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Woolf, To the Lighthouse


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We finished Thursday's class on two points: [a] the meaning of "R" (which Mr. Ramsay can't reach through reason; it also happens to be his own initial) and of "Q" (on which he is stuck); and [b] Jeff's wonderful point that Mrs. Ramsay is, in some sense, the Lighthouse of the title: she is conceived as a columnar, radiant object (she "pour[s] erect into the air a rain of energy...burning and illuminating," p. 37); she looks at the Lighthouse and feels that "her own eyes [are] meeting her own eyes" (p. 63); she devotes her energies to keeping people off the social rocks (see esp. the dinner party, pp. 86-111).

These observations set us up to make even more progress with the symbolic language of the novel:

  • What is the relationship, in this novel, between knowledge and self-knowledge? (And, how to get from "Q," the question letter, to "R," the self-knowledge letter?)
  • Look again at the central, dinner party section of the novel (we will be looking at this passage, pp. 86-111, in class): how many symbolic/evocative "lighthouses" are present at this dinner?
    • Since Homer, food has been seen as representing the human connection to life (Achilles refuses to eat after Patroklos's death; then, grieves with Priam, and breaks bread with him). In this context, what layers of additional symbolism accrue to the dinner party?
  • How do you read the last section of the novel, in which we at last (both titularly and dramatically) make it "To the Lighthouse"?

Mother text vs. Father text
       "We think back through our mothers, if we are women."

While some of you remain skeptical of my claim that Woolf, in this novel, sets up a "mother text" to rival or complement the "father text" to which we have been exposed almost throughout Lit. Hum., I'd nonetheless like you to give some thought to the issue. First of all, think about some major examples of the "father text":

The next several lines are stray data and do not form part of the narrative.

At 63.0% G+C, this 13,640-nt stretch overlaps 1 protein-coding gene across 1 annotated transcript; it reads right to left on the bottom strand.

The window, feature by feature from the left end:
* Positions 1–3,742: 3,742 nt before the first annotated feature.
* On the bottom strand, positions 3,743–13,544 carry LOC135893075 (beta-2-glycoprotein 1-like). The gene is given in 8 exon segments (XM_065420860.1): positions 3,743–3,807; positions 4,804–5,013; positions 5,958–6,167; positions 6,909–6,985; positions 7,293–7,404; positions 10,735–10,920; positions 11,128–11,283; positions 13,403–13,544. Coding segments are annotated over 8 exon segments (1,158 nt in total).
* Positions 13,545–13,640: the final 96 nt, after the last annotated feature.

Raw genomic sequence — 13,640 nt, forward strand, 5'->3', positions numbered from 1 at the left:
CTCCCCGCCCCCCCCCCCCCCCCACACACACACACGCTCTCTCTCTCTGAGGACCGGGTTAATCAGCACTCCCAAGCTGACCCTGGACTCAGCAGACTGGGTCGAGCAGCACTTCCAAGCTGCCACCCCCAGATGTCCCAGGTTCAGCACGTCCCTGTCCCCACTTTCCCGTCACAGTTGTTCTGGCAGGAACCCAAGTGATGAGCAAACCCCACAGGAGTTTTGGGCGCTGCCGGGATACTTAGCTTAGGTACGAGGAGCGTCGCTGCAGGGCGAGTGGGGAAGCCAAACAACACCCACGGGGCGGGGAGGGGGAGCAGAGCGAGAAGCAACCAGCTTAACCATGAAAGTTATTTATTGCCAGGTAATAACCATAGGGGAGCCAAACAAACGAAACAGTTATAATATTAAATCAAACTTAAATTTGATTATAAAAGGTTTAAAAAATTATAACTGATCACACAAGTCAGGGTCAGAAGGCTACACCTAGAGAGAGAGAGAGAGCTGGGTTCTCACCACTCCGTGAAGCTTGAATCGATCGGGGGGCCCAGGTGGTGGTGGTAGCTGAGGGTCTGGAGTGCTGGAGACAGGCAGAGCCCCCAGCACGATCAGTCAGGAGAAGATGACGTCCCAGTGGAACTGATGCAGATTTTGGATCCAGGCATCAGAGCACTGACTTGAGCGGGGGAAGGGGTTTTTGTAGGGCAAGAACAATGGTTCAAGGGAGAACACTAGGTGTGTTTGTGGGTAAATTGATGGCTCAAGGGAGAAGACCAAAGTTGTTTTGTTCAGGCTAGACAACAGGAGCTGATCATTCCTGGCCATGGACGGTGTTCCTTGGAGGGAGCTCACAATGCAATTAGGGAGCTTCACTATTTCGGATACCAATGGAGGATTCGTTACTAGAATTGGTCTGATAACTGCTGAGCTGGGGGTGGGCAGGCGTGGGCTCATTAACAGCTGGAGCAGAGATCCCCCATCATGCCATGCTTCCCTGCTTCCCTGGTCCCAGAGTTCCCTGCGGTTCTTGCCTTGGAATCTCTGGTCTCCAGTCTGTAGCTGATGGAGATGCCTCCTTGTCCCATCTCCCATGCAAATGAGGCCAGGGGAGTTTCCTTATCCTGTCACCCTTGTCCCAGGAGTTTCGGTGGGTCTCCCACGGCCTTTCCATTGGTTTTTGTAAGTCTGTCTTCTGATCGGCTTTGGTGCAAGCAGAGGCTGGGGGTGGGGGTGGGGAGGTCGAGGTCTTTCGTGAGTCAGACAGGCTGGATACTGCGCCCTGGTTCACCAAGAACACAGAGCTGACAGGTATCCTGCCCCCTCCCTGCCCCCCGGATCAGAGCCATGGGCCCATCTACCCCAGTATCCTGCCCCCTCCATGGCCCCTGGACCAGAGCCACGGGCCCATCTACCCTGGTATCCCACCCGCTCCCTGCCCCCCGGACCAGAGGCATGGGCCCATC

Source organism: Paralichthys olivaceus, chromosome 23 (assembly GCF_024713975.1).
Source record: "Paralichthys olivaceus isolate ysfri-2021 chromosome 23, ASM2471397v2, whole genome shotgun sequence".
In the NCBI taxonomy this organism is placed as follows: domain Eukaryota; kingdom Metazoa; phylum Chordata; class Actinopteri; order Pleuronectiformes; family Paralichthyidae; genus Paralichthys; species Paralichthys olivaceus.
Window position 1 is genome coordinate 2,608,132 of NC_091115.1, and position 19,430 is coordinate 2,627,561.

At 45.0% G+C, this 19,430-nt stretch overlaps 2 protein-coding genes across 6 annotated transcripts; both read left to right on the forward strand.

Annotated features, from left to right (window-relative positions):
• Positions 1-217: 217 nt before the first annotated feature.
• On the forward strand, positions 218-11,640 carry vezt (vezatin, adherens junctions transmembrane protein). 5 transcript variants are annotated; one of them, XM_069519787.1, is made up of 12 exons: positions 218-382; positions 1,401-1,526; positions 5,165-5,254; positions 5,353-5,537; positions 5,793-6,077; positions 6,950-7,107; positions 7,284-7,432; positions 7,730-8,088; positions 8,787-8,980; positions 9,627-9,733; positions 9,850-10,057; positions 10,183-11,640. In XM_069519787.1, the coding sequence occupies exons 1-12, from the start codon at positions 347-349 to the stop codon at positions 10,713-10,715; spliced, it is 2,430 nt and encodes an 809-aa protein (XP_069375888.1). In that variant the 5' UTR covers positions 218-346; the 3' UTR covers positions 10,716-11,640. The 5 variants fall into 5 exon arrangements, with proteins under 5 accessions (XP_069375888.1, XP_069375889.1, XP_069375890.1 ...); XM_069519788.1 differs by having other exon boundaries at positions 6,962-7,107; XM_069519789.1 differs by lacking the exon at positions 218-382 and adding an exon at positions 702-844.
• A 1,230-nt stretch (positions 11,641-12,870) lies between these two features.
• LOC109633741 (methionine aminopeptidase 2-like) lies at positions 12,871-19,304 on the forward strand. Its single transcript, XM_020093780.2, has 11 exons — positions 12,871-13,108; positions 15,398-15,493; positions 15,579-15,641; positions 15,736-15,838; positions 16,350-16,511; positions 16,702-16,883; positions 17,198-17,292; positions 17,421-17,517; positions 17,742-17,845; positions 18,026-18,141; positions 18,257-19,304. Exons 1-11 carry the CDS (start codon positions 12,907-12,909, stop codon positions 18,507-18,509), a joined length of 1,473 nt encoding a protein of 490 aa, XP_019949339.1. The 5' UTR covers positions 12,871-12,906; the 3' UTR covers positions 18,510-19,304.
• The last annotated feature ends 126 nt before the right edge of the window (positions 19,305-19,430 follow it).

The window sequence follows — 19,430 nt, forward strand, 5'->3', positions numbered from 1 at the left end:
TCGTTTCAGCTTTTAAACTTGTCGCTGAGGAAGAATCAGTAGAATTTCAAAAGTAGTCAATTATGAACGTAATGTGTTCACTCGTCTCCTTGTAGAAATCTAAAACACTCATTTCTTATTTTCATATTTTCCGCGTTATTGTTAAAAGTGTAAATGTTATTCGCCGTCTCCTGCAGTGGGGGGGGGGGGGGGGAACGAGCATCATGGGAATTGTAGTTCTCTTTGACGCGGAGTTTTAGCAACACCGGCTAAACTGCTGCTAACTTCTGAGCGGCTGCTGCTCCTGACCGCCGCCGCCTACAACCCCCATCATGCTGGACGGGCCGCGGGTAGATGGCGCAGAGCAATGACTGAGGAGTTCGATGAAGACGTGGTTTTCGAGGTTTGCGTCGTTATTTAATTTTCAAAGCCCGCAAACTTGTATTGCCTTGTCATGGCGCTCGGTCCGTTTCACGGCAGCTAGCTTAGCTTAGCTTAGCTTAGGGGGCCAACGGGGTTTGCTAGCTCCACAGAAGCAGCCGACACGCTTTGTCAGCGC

• Achilles--Peleus [/--Zeus/--Patroklos/--Priam]
  • Hektor--Priam
  • Telemachus--Odysseus
  • Orestes--Agamemnon (Oresteia: & think about what happens to mothers at the end of this trilogy!)
  • Oedipus--Laius
  • Aeneas--Anchises

and try to derive some features of the "father text" from them (use induction!):

  • the pursuit of kleos
  • quest, journey, "odyssey"
  • Oedipal struggle (to surpass or overcome the father)
  • Telemachic/Orestian struggle (to live up to or avenge the father)
  • linear trajectory (live life from "A" to "Z," steadily acquiring kleos)
  • others?

and think about how all this gets complicated by metaphysics (the Symposium: appropriation of "pregnancy" and "giving birth" from the female sphere to the male), and especially by the introduction of God the Father into Western discourse, with the spread of Christianity: e.g., Augustine suppresses his human father in order to position himself as a character with one human parent (Monica) and one divine one (God)--like Achilles, Aeneas, et al.

By contrast, we have seen only one "mother text" all year: the Hymn to Demeter (Demeter--Persephone). Can we use this in any way to help us figure out what Woolf is trying do in To the Lighthouse? What are the features of the "mother text" Woolf is proposing as an alternative to the venerable "father text" in Western literature? And is it an alternative? (What, e.g., does Lily need to get by?)

Additional study questions

  1. In addition to the lighthouse, other things in the novel take on symbolic value, such as the waves, the skull, the magazine James plays with, the house, the table. Pick one thing that is both a material object and a symbol and analyze its importance.

  2. To the Lighthouse experiments with the narrative representation of time. How does this work? Given that "Time Passes" is explicitly about this subject, what observations can you make about the way time is represented in this and/or in the other two sections of the novel?

  3. Why is it significant that Lily Briscoe is an artist? What is the significance of her painting? What is her relationship to other characters in the novel? Why is she unable to finish the painting in the first section of the novel? What does it mean that she returns to it in "The Lighthouse"? What is the "vision" that she has had by the end of the novel?

  4. What did you learn from this book?

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